Ire rises over fee increase

Those who can’t afford AFN lament paying off the debt

By Vickie Aldous
Ashland Daily Tidings

Nova Gregg survives on a caregiver’s salary by going without a car, cable television and Internet service.

She doesn’t understand why she should be paying $7.50 more per month on her electricity bill to close the Ashland Fiber Network’s financial shortfalls.

Earlier this month, the Ashland City Council decided to add the fee to all electric bills at the beginning of October. Revenues from the fee, combined with cable television rate increases planned for January 2006, will raise enough money to make the payments on AFN’s $15.5 million loan.

Gregg said while the fee may not have much impact on wealthier residents, it will hit the working poor and seniors on fixed incomes in October just as cooler weather comes and drives up their heating costs.

“People who work in the shops and the hotels, a lot of them are making minimum wage. It’s a struggle. People are having to go into their food money to pay that amount,” she said.

The net impact of the fee will be blunted slightly by a Tuesday night city council meeting to slightly lower electric rates themselves in response to declining Bonneville Power Administration wholesale power costs. A customer using 2,000 kilowatts of electricity per month will see a $1.40 monthly reduction effective immediately.

With the combined changes, a typical customer will pay an extra $6.10 per month, or $73.20 a year.

Mayor John Morrison said earlier this week that he had heard six or seven complaints from people about the AFN fee.

“Their objections are entirely predictable,” he said, noting that the city council is concerned about the impact on low-income people and understands that people who don’t subscribe to AFN may be angry.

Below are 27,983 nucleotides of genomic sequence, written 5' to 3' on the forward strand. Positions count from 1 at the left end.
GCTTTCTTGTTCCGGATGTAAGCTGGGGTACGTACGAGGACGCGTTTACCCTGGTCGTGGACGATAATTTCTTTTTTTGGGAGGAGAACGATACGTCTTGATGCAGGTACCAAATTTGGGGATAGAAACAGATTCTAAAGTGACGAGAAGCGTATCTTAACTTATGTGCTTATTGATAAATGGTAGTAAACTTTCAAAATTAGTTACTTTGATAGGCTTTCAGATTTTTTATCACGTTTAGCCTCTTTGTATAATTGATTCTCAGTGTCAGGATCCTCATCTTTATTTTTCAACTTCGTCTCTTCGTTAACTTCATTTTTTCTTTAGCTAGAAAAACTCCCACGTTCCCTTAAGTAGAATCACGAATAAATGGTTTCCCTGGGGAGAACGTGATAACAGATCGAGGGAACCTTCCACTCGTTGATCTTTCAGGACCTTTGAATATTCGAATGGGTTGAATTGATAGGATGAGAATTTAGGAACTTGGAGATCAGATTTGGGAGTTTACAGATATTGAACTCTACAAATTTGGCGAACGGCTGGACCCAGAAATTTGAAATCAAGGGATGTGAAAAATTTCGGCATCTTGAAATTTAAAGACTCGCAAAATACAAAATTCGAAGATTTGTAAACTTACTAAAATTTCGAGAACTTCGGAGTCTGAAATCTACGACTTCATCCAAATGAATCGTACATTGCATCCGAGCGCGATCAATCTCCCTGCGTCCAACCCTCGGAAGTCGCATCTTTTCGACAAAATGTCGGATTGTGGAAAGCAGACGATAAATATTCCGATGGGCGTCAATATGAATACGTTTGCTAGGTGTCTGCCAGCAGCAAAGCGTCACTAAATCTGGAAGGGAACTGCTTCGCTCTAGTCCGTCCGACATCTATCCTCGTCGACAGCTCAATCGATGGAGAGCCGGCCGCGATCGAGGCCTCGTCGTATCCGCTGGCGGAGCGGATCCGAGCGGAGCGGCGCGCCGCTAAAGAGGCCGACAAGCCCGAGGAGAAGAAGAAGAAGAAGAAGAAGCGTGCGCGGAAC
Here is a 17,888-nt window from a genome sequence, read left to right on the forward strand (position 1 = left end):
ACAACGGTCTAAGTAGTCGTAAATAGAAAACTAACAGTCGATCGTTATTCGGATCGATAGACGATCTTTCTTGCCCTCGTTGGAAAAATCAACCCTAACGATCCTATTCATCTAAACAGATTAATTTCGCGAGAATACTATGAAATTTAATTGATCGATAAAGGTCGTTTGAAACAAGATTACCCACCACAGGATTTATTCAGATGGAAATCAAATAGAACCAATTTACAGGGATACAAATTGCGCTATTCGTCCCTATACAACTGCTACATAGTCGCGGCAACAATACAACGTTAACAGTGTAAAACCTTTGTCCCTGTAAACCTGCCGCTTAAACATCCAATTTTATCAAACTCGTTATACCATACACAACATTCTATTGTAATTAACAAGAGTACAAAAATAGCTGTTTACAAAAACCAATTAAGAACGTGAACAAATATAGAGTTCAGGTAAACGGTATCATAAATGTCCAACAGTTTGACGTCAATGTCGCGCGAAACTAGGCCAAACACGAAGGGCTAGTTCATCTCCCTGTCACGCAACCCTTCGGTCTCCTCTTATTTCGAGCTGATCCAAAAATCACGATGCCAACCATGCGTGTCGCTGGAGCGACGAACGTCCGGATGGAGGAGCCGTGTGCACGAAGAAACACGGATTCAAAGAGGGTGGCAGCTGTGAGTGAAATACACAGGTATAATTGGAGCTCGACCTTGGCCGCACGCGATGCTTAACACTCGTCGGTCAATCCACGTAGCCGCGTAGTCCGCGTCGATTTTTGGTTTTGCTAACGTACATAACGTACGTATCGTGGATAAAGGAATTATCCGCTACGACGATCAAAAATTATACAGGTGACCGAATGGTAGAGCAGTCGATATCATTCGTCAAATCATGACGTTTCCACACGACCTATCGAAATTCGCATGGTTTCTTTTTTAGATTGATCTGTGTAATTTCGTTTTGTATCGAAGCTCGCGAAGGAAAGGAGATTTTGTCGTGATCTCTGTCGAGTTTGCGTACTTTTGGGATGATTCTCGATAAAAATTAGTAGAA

He said the council was faced with tough decisions about how to make AFN’s debt payments.

“I hope they realize we’re taking steps to alleviate problems. Something had to be done from an economic standpoint until we decide what to do,” Morrison said.

This summer, the council formed the AFN Options Committee, which is exploring future alternatives for the city’s cable television and Internet service that range from selling it off, to investing in new products in an effort to boost revenues. AFN currently is about breaking even, but is saddled with debt from its construction and past operating costs.

Low-income residents who have trouble paying their winter electricity bills can apply to the Ashland Low-Income Energy Assistance Program.

The city council allocates $67,000 each year to help residents with household incomes that do not exceed 125 percent of federal poverty guidelines. A one-person household can earn up to $11,963; a two-person household can earn up to $16,038; a three-person household can earn up to $20,113; and a four-person household can earn up to $24,188 annually and still qualify for assistance, according to Ashland Customer Service Division Manager Pat Woods.

Households with senior or disabled people can have their electric bills cut in half for up to six months and other households can enjoy the same savings for up to three months, according to city information.

Last winter, 335 households participated in the program, Woods said.

To request an application packet, call 552-2038 and leave a name and address.

Residents who want to help others pay their electric bills can make donations of any size to the Ashland Heat Program, which helps qualified low-income people. Residents can also donate through the Ashland Round-Up Program, in which their monthly electricity bills are rounded up to the nearest dollar for a maximum contribution of 99 cents each month. Call 488-5304 for information.

Woods urged anybody who is able to participate in the donation programs to do so.

“That is really a help to a lot of our less-fortunate residents,” she said.

Woods said notices are being sent out in customers’ electricity bills of the city council decision to add the $7.50 AFN fee. Not everyone has received a notice yet because bills are sent out on staggered cycles, but the utility billing office is already fielding complaints, she said.

Staff writer Vickie Aldous can be reached at 482-3456 x 3018 or [email protected].

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